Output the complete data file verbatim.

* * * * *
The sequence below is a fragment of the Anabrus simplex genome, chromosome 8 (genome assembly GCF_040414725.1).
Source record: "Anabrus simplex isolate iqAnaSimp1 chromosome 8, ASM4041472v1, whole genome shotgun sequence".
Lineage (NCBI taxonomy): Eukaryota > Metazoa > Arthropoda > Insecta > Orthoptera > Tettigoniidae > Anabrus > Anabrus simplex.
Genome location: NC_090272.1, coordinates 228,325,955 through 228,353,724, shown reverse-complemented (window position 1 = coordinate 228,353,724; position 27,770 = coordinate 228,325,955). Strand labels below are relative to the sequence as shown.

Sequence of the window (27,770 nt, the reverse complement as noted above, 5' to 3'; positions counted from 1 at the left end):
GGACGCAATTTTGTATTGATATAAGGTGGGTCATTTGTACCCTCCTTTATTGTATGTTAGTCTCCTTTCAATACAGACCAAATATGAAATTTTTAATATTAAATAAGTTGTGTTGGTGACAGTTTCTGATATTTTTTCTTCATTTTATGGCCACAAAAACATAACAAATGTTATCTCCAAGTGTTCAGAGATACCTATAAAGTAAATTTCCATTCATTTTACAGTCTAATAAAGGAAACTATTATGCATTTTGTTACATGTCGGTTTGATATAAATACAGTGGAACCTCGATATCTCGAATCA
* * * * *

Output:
The sequence below is a fragment of the Anabrus simplex genome, chromosome 8 (genome assembly GCF_040414725.1).
Source record: "Anabrus simplex isolate iqAnaSimp1 chromosome 8, ASM4041472v1, whole genome shotgun sequence".
Lineage (NCBI taxonomy): Eukaryota > Metazoa > Arthropoda > Insecta > Orthoptera > Tettigoniidae > Anabrus > Anabrus simplex.
Genome location: NC_090272.1, coordinates 228,325,955 through 228,353,724, shown reverse-complemented (window position 1 = coordinate 228,353,724; position 27,770 = coordinate 228,325,955). Strand labels below are relative to the sequence as shown.

Sequence of the window (27,770 nt, the reverse complement as noted above, 5' to 3'; positions counted from 1 at the left end):
GGACGCAATTTTGTATTGATATAAGGTGGGTCATTTGTACCCTCCTTTATTGTATGTTAGTCTCCTTTCAATACAGACCAAATATGAAATTTTTAATATTAAATAAGTTGTGTTGGTGACAGTTTCTGATATTTTTTCTTCATTTTATGGCCACAAAAACATAACAAATGTTATCTCCAAGTGTTCAGAGATACCTATAAAGTAAATTTCCATTCATTTTACAGTCTAATAAAGGAAACTATTATGCATTTTGTTACATGTCGGTTTGATATAAATACAGTGGAACCTCGATATCTCGAATCA